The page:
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Study Notes

Price positioning

AS, A-Level
AQA, Edexcel, OCR, IB

Last updated 22 Mar 2021

How much would you pay for a portion of fish & chips? In the UK, the average price is around £3.30. However, you can find fish & chips sold for much less than that in some parts of the country, and for significantly more in an upmarket restaurant.

So what accounts for the variation in price – and what signals does price provide to a potential customer? The answer lies in price positioning.

Thinking about the goods and services that you buy, you will have a view on whether a particular product is seen as cheap (low-priced) or expensive (high-priced).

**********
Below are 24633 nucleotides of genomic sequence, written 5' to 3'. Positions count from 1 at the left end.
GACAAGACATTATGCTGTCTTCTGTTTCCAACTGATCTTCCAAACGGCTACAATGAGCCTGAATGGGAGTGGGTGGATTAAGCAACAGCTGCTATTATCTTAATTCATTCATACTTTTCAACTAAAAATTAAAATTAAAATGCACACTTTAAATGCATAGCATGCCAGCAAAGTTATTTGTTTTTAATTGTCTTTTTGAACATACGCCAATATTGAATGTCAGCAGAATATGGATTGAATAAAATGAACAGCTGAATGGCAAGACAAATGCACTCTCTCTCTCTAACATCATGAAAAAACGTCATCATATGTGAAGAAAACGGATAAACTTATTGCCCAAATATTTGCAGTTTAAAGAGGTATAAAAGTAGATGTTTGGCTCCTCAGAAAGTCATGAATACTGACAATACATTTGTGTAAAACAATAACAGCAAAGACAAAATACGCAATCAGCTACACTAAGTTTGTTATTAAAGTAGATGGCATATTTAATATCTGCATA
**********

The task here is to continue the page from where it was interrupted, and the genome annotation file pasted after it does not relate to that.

Most customers like you have a notional range of prices that help you work out where the price of a product is positioned. Whether the price is considered to be good value for money will depend on several factors, including their age, income, product knowledge and experience of buying similar products.

Price positioning is, therefore, crucial in helping to convince customers to buy a product.

If you're running a discount grocery store like Lidl or Aldi, you're always going to be trying to keep your prices as low as possible (certainly much lower than competitors like Waitrose and Marks & Spencer).

On the other hand, if you're positioning your product as an exclusive luxury product, a price that's too low may actually hurt your image.

The pricing has to be consistent with the positioning. Many consumers really do hold strongly to the idea that you get what you pay for. Bear this in mind when you consider the various pricing strategies and tactics that a business can use.

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